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Gorschek, Tony
Publications (10 of 118) Show all publications
Klotins, E., Unterkalmsteiner, M., Chatzipetrou, P., Gorschek, T., Prikladniki, R., Tripathi, N. & Pompermaier, L. B. (2019). A progression model of software engineering goals, challenges, and practices in start-ups. IEEE Transactions on Software Engineering
Open this publication in new window or tab >>A progression model of software engineering goals, challenges, and practices in start-ups
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2019 (English)In: IEEE Transactions on Software Engineering, ISSN 0098-5589, E-ISSN 1939-3520Article in journal (Refereed) Epub ahead of print
Abstract [en]

Context: Software start-ups are emerging as suppliers of innovation and software-intensive products. However, traditional software engineering practices are not evaluated in the context, nor adopted to goals and challenges of start-ups. As a result, there is insufficient support for software engineering in the start-up context. IEEE

Place, publisher, year, edition, pages
Institute of Electrical and Electronics Engineers Inc., 2019
Keywords
Analytical models, Companies, Market opportunities, progression model, Requirements engineering, Software, Software engineering, software engineering practices, software start-up, Computer software, Industry
National Category
Software Engineering
Identifiers
urn:nbn:se:bth-17706 (URN)10.1109/TSE.2019.2900213 (DOI)2-s2.0-85061979918 (Scopus ID)
Available from: 2019-03-07 Created: 2019-03-07 Last updated: 2019-03-07Bibliographically approved
Olsson, T., Wnuk, K. & Gorschek, T. (2019). An empirical study on decision making for quality requirements. Journal of Systems and Software, 149, 217-233
Open this publication in new window or tab >>An empirical study on decision making for quality requirements
2019 (English)In: Journal of Systems and Software, ISSN 0164-1212, E-ISSN 1873-1228, Vol. 149, p. 217-233Article in journal (Refereed) Published
Abstract [en]

Context: Quality requirements are important for product success yet often handled poorly. The problems with scope decision lead to delayed handling and an unbalanced scope. Objective: This study characterizes the scope decision process to understand influencing factors and properties affecting the scope decision of quality requirements. Method: We studied one company's scope decision process over a period of five years. We analyzed the decisions artifacts and interviewed experienced engineers involved in the scope decision process. Results: Features addressing quality aspects explicitly are a minor part (4.41%) of all features handled. The phase of the product line seems to influence the prevalence and acceptance rate of quality features. Lastly, relying on external stakeholders and upfront analysis seems to lead to long lead-times and an insufficient quality requirements scope. Conclusions: There is a need to make quality mode explicit in the scope decision process. We propose a scope decision process at a strategic level and a tactical level. The former to address long-term planning and the latter to cater for a speedy process. Furthermore, we believe it is key to balance the stakeholder input with feedback from usage and market in a more direct way than through a long plan-driven process. © 2018 Elsevier Inc.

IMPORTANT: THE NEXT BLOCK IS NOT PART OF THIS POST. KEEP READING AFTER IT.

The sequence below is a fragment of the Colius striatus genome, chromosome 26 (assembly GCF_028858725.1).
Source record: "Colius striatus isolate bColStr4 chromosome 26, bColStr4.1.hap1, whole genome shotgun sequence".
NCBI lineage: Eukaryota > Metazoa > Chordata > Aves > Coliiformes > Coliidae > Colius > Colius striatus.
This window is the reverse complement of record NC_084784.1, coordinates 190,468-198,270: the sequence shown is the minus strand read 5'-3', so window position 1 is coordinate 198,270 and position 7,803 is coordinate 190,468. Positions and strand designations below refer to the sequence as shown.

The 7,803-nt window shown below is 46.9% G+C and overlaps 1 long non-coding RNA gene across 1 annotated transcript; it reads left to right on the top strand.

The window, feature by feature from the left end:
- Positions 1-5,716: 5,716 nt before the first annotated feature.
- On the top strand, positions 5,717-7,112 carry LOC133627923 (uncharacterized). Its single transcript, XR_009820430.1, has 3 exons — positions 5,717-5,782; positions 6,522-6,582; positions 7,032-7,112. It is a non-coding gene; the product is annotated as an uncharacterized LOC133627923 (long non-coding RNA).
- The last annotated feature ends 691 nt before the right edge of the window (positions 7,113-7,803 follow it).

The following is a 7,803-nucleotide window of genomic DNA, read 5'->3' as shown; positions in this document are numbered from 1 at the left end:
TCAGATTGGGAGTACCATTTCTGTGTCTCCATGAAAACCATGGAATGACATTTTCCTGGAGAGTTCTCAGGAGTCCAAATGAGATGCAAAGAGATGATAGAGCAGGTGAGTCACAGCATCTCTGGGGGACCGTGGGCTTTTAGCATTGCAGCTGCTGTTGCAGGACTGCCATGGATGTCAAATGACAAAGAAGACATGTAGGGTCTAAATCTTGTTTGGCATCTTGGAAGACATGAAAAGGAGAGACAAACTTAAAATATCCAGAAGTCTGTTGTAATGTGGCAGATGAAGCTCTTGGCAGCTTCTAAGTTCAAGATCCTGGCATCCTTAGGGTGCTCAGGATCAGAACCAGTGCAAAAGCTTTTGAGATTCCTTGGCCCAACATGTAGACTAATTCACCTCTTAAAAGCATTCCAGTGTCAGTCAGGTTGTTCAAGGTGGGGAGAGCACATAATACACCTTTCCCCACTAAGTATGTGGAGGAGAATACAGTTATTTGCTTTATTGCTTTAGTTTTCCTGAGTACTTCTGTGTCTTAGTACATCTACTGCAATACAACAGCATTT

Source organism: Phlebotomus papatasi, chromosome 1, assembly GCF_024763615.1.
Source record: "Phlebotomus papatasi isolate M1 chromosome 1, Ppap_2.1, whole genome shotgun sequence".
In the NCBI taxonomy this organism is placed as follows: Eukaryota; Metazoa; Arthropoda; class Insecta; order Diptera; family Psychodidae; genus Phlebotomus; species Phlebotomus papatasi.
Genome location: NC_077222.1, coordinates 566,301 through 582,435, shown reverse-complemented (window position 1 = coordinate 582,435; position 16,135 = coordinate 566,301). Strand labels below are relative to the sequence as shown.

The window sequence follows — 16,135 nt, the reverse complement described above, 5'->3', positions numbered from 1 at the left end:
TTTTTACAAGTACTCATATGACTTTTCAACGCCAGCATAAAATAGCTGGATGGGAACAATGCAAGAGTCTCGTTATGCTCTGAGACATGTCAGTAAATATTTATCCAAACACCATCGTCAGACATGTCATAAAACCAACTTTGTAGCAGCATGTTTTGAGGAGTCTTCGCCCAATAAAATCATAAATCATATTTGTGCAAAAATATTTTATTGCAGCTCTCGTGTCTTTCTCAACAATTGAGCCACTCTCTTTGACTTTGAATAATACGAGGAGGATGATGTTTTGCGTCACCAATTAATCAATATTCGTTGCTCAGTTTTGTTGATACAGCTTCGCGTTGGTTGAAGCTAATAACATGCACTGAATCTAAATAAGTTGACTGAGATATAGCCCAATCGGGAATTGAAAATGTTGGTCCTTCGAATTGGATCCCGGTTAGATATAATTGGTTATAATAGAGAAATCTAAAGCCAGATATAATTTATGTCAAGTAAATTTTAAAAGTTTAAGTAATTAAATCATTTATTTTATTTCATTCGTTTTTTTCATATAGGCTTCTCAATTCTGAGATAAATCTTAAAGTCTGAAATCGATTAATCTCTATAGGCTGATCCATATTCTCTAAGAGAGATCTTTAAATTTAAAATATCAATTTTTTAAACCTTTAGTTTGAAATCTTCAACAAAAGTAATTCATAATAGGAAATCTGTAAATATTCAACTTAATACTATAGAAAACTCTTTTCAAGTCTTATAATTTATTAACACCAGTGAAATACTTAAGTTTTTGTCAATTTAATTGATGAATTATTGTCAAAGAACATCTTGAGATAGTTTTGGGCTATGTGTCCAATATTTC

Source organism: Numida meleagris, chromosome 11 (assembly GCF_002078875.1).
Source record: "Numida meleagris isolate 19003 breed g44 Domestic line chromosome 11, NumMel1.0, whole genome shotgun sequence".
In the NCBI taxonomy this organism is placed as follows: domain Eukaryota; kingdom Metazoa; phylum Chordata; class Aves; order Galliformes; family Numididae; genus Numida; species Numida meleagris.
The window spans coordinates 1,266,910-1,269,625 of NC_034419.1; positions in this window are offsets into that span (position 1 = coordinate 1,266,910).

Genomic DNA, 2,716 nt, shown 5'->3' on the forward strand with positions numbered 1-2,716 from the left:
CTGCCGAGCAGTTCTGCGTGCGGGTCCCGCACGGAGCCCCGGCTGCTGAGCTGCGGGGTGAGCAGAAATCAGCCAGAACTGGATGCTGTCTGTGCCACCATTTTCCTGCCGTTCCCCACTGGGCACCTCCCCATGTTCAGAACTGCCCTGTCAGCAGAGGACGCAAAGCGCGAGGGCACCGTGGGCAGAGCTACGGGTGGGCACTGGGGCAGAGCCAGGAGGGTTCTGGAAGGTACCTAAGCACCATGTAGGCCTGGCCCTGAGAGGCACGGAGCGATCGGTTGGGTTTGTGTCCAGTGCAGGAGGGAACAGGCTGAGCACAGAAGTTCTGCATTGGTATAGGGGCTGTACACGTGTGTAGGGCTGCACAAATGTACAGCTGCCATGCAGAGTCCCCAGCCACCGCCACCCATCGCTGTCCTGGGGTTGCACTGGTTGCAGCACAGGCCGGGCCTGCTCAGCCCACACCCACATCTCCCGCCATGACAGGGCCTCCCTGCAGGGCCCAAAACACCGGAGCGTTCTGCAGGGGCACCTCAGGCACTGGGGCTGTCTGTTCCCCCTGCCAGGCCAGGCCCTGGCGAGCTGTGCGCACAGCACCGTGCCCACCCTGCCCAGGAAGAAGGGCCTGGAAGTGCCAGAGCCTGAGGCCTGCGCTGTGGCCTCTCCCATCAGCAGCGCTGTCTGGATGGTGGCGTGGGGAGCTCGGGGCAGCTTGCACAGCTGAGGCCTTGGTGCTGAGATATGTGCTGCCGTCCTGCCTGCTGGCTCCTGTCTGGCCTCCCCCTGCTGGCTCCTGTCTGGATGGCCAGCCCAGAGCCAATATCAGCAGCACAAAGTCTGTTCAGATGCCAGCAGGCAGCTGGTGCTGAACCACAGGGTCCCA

Place, publisher, year, edition, pages
Elsevier Inc., 2019
Keywords
Non-functional requirements, Product management, Quality requirements, Requirements engineering, Requirements scope decision, Hardware, Software engineering, Decision process, Empirical studies, External stakeholders, Long term planning, Decision making
National Category
Software Engineering
Identifiers
urn:nbn:se:bth-17455 (URN)10.1016/j.jss.2018.12.002 (DOI)000457951800009 ()2-s2.0-85058167239 (Scopus ID)
Available from: 2019-01-09 Created: 2019-01-09 Last updated: 2019-02-21Bibliographically approved
Alahyari, H., Gorschek, T. & Berntsson Svensson, R. (2019). An exploratory study of waste in software development organizations using agile or lean approaches: A multiple case study at 14 organizations. Information and Software Technology, 107, 78-94
Open this publication in new window or tab >>An exploratory study of waste in software development organizations using agile or lean approaches: A multiple case study at 14 organizations
2019 (English)In: Information and Software Technology, ISSN 0950-5849, E-ISSN 1873-6025, Vol. 107, p. 78-94Article in journal (Refereed) Published
Abstract [en]

Context: The principal focus of lean is the identification and elimination of waste from the process with respect to maximizing customer value. Similarly, the purpose of agile is to maximize customer value and minimize unnecessary work and time delays. In both cases the concept of waste is important. Through an empirical study, we explore how waste is approached in agile software development organizations. Objective: This paper explores the concept of waste in agile/lean software development organizations and how it is defined, used, prioritized, reduced, or eliminated in practice Method: The data were collected using semi-structured open-interviews. 23 practitioners from 14 embedded software development organizations were interviewed representing two core roles in each organization. Results: Various wastes, categorized in 10 different categories, were identified by the respondents. From the mentioned wastes, not all were necessarily waste per se but could be symptoms caused by wastes. From the seven wastes of lean, Task-switching was ranked as the most important, and Extra-features, as the least important wastes according to the respondents’ opinion. However, most companies do not have their own or use an established definition of waste, more importantly, very few actively identify or try to eliminate waste in their organizations beyond local initiatives on project level. Conclusion: In order to identify, recognize and eliminate waste, a common understanding, and a joint and holistic view of the concept is needed. It is also important to optimize the whole organization and the whole product, as waste on one level can be important on another, thus sub-optimization should be avoided. Furthermore, to achieve a sustainable and effective waste handling, both the short-term and the long-term perspectives need to be considered. © 2018 Elsevier B.V.